4000bce - 399
400 - 1399
1400 - 1499
1500 - 1599
1600 - 1699
1700 - 1799
1800 - 1899
1900 - 1999
The experimental subjects (V P) were placed in the water, dressed in complete flying uniform, winter or summer combination, and with an aviator's helmet. A life jacket made of rubber or kapok was to prevent submerging. The experiments were carried out at water temperatures varying from 2.5° to 12°. In one experimental series, Occiput and brain stem protruded above the water, while in another series of experiments the Occiput (brain stem) and back of the head were submerged in water.
Electrical measurements gave low temperature readings of 26.4° in the stomach and 26.5° of in the rectum. Fatalities occurred only when the brain stem and the back of the head were also chilled. Autopsies of such fatal cases always revealed large amounts of free blood, up to 1/2 liter, in the cranial cavity. The heart invariably showed extreme dilation of the night chamber. As soon as the temperature in these experiments reached 28°, the experimental subjects (VP) died invariably, despite all attempts at resuscitation. The above discussed autopsy finding conclusively proved the importance of a warming protective device for head and Occiput when designing the planned protective clothing of the foam type.
Other important findings, common in all experiments, to be mentioned. Marked increase of the viscosity of the blood, marked increase of hemoglobin, an approximate five fold increase of the leukocytes, invariable rise of blood sugar to twice its normal value. Auricular fibrillation made its appearance regularly at 30°.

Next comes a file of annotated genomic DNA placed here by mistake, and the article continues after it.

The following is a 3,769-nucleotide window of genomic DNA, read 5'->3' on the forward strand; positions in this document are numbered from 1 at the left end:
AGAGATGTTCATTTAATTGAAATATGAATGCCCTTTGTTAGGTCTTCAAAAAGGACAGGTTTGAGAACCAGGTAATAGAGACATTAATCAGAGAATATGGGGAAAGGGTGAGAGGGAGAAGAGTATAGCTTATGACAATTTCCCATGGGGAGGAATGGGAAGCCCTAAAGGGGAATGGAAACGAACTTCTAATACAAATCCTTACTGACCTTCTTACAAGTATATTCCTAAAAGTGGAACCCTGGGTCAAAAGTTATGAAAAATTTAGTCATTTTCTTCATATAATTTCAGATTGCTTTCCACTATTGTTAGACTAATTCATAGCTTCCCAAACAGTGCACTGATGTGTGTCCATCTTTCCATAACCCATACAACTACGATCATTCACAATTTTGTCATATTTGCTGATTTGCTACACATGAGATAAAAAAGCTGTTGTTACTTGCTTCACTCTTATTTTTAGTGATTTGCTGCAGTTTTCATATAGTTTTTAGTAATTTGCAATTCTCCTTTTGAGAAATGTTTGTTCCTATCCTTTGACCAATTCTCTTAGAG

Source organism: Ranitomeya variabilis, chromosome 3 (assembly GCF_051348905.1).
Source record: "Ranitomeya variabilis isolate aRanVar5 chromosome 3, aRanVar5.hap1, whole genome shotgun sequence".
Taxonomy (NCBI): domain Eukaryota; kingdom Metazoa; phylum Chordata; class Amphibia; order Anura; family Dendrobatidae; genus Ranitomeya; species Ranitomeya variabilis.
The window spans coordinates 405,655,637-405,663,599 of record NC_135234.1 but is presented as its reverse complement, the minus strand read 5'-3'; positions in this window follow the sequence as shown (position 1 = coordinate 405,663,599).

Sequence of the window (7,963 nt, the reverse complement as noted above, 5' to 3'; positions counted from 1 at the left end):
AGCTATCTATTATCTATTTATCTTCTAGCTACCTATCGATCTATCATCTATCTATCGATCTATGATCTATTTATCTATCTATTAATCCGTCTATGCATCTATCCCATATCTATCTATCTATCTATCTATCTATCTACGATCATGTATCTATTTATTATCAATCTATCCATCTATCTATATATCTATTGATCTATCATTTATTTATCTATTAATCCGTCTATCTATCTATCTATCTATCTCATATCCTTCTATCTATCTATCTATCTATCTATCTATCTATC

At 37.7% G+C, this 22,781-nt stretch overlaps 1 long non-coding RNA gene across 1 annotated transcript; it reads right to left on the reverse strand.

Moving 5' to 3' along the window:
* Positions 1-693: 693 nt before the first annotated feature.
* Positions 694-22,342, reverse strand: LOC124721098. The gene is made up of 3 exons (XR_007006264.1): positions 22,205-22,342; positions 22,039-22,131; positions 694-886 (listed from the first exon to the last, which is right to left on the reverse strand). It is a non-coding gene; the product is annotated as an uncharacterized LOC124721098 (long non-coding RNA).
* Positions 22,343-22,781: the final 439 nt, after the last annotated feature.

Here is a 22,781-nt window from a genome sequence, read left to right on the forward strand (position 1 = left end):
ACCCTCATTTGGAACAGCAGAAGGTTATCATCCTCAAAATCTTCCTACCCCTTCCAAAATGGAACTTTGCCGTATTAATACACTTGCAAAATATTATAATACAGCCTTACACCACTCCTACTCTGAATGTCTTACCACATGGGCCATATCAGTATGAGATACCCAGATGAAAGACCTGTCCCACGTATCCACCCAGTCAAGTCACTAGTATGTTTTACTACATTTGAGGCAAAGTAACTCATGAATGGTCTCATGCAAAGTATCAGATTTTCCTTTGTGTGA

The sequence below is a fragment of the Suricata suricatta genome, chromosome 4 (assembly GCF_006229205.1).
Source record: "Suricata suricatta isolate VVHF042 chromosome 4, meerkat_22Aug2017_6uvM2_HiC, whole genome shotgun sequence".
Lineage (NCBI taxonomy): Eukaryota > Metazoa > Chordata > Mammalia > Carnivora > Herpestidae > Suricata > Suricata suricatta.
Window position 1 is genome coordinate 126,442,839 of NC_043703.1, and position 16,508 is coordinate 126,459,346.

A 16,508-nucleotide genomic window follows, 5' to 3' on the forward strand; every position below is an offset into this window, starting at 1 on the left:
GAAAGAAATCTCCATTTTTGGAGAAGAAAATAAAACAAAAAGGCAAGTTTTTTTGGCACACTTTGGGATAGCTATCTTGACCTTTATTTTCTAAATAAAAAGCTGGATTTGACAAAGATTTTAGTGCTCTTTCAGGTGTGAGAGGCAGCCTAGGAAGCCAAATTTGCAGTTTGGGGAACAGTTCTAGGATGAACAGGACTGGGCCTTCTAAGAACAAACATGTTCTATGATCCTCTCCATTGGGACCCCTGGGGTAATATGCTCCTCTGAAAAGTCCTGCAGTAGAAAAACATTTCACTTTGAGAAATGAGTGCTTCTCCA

During attempts to save severely chilled persons, it was shown that rapid re-warming was in all cases preferable to slow rewarming, because after removal from the cold water, the body temperature continued to sink rapidly. I think that for this reason we can dispense with the attempt to save intensely chilled subjects by means of animal heat.
Rewarming by animal warmth-animal bodies or women's bodies-would be too slow. As auxiliary measures for the prevention of intense chilling, improvements in the clothing of aviators come alone into consideration. The foam suit which suitable neck protector which is being prepared by the German Institution for textile research [Deutsches Textilforschungsinstitut] Muenchen-gladbach deserves first priority in this connection. The experiments have shown that pharmaceutical measures are probably unnecessary if the flier is still alive at the time of rescue.(signed) Dr. S. Rascher
Nazi Conspiracy and Aggression Volume IV
Office of the United States Chief Counsel for Prosecution of Axis Criminality
Washington, DC : United States Government Printing Office, 1946